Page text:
The unexpected revival of stainless steel production in the first quarter is having a dramatic effect on the raw material supply chain, with nickel moving into a deficit and ferrochrome and molybdenum prices up more than 30% since the beginning of the year. The recovery of the stainless sector has been quite surprising especially considering that December 2009 was a poor month as mills cut production in an attempt to be lean and mean coming in to 2010.

A lot of the specialty alloys are doing well, but the real catalyst to the increase in physical premiums has been this about face by stainless at the beginning of the year, a US based nickel trader told AMM. “These guys were completely spooked last year and refused to carry any raw material inventories into 2010. When there order books improved, they had to buy spot nickel and many of the mills faced the stark realization that it just wasn’t available anymore at least not at a cheap price”.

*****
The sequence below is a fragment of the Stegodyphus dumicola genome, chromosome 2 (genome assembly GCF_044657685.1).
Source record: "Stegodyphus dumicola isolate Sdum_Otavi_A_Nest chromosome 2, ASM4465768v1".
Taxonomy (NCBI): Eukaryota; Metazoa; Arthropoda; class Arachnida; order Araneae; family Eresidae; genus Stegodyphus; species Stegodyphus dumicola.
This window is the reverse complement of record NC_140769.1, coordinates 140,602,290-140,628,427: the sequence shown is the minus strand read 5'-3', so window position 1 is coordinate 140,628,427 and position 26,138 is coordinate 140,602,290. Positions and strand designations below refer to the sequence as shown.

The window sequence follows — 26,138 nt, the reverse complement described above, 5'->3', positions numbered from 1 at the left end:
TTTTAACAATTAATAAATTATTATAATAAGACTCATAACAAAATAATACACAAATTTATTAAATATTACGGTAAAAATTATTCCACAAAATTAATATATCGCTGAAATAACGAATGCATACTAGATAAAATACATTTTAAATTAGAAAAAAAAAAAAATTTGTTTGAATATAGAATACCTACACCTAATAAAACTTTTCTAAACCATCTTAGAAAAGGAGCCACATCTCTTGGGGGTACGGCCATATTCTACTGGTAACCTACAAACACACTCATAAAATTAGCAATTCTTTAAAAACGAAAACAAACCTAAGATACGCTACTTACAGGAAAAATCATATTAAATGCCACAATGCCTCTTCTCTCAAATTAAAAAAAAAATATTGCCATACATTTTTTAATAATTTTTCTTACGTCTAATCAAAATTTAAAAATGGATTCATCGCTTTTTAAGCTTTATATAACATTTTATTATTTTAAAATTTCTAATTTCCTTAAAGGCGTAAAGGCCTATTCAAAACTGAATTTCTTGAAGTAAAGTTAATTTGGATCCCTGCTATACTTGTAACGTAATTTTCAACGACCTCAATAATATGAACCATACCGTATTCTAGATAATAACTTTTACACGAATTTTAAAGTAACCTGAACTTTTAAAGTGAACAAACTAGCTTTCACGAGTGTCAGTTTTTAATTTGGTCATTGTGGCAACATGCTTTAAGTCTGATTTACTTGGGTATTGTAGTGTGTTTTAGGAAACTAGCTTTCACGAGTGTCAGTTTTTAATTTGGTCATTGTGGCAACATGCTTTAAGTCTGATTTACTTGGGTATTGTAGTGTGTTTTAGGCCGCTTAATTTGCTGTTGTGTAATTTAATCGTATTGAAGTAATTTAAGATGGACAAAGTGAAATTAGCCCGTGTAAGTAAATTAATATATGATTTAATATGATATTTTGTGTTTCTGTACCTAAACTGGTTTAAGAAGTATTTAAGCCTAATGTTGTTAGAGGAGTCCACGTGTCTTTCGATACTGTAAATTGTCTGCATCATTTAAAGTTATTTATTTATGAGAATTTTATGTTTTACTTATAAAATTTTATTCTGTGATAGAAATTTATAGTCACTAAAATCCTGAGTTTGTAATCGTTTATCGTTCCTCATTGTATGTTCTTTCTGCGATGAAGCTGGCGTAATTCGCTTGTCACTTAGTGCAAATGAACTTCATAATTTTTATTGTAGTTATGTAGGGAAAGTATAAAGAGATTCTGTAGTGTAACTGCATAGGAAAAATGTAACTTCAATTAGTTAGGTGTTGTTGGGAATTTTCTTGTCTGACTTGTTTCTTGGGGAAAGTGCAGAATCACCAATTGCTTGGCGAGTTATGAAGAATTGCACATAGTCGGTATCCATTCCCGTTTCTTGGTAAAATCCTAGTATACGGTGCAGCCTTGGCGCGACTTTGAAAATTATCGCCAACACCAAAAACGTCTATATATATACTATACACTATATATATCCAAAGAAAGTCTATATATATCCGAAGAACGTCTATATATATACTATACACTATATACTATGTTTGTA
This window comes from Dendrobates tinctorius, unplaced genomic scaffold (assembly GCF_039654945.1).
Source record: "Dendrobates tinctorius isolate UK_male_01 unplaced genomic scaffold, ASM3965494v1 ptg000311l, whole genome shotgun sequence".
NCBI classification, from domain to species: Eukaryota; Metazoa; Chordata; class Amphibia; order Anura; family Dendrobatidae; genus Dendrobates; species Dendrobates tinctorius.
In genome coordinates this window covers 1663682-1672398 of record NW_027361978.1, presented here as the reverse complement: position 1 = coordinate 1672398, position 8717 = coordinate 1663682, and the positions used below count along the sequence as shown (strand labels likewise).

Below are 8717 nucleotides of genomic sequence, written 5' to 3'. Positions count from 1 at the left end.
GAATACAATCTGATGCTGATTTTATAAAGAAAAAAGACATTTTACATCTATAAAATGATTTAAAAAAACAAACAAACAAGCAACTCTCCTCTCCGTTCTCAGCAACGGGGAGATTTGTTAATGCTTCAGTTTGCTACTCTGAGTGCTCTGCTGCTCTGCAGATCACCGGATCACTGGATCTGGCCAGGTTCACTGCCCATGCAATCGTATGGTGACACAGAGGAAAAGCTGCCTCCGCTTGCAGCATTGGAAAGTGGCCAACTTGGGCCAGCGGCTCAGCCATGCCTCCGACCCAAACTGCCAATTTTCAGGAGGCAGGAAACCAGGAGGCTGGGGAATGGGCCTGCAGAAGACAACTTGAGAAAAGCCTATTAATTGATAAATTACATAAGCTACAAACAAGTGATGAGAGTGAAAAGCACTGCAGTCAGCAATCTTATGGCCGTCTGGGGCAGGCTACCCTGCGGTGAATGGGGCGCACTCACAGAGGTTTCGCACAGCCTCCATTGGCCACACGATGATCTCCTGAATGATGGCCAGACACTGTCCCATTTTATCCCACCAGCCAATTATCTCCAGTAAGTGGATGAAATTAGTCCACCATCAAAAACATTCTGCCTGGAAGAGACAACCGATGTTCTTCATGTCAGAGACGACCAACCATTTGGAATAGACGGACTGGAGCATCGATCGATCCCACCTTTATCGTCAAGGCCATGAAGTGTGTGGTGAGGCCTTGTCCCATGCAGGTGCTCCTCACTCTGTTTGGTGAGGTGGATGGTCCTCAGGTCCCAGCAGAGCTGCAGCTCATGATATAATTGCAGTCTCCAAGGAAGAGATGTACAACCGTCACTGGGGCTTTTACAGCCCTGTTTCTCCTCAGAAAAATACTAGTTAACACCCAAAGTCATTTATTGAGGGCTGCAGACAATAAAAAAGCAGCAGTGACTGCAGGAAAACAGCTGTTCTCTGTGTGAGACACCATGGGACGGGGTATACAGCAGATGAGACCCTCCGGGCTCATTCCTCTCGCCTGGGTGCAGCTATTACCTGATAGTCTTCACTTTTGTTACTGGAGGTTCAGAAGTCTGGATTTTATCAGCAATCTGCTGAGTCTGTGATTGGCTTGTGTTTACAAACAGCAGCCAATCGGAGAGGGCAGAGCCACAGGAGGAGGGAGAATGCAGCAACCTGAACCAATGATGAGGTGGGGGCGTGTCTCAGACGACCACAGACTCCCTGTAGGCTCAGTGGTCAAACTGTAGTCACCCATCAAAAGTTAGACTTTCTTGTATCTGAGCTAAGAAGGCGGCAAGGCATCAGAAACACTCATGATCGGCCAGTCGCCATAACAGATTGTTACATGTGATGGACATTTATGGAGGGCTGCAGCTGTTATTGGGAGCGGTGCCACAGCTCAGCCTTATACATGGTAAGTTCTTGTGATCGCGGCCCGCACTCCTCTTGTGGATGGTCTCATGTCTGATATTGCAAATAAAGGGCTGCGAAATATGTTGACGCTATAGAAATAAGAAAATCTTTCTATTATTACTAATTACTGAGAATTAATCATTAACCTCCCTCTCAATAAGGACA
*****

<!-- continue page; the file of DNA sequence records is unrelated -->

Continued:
In addition to improved demand, North American nickel supply has been dramatically impacted by the 8 month strike at Vale Inco Ltd’s operations in Canada, which has kept about 10% of global supply off the market. All of this adds up to a global nickel deficit in 2010. It is a similar story in the ferrochrome market where prices are up 43% since the beginning of the year.

IN the molybdenum market, spot ferromolybdenum prices have increased to around $20/lb from $15/lb at the beginning of the year. While molybdic oxide prices have risen to $18/lb from $11.50.lb. Risks to raw material prices remain firmly to the upside for the next several months. Expectations of rising raw material prices are feeding the higher steel prices, causing a restocking cycle by buyers of stainless and carbon steel, this could stimulate further strong rises for raw materials and steel prices in the coming months.

Excerpts from American Metal Market. March 4th, 2010